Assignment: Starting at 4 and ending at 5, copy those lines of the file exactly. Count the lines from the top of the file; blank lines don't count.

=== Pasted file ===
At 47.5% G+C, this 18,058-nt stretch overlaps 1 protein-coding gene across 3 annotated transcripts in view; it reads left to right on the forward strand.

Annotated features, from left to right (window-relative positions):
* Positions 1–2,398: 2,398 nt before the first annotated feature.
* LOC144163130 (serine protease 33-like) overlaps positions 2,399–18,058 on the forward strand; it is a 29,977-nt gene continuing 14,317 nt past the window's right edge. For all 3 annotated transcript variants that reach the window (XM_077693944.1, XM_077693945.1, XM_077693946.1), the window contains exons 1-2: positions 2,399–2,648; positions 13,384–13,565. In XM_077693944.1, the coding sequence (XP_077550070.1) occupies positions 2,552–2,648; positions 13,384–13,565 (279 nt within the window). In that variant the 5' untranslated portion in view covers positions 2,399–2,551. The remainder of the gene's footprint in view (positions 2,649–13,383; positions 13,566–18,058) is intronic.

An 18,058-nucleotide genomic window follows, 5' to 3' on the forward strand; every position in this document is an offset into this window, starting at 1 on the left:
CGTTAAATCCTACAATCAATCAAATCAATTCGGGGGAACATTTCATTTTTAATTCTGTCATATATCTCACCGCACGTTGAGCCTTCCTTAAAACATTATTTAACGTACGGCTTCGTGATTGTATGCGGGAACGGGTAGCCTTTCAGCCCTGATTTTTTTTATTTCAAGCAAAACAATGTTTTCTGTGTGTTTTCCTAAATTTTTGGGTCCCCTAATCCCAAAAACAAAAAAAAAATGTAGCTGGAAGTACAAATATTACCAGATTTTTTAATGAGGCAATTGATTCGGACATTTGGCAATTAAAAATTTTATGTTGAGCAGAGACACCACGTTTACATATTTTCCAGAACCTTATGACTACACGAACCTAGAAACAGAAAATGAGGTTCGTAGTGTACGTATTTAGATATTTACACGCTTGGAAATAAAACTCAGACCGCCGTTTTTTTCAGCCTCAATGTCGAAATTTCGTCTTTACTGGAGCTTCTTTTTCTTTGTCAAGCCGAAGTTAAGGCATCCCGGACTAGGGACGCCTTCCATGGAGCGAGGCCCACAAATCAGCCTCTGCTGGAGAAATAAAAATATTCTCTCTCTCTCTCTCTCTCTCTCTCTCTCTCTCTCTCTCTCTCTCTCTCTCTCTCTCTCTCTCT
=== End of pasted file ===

* LOC144163130 (serine protease 33-like) overlaps positions 2,399–18,058 on the forward strand; it is a 29,977-nt gene continuing 14,317 nt past the window's right edge. For all 3 annotated transcript variants that reach the window (XM_077693944.1, XM_077693945.1, XM_077693946.1), the window contains exons 1-2: positions 2,399–2,648; positions 13,384–13,565. In XM_077693944.1, the coding sequence (XP_077550070.1) occupies positions 2,552–2,648; positions 13,384–13,565 (279 nt within the window). In that variant the 5' untranslated portion in view covers positions 2,399–2,551. The remainder of the gene's footprint in view (positions 2,649–13,383; positions 13,566–18,058) is intronic.

An 18,058-nucleotide genomic window follows, 5' to 3' on the forward strand; every position in this document is an offset into this window, starting at 1 on the left: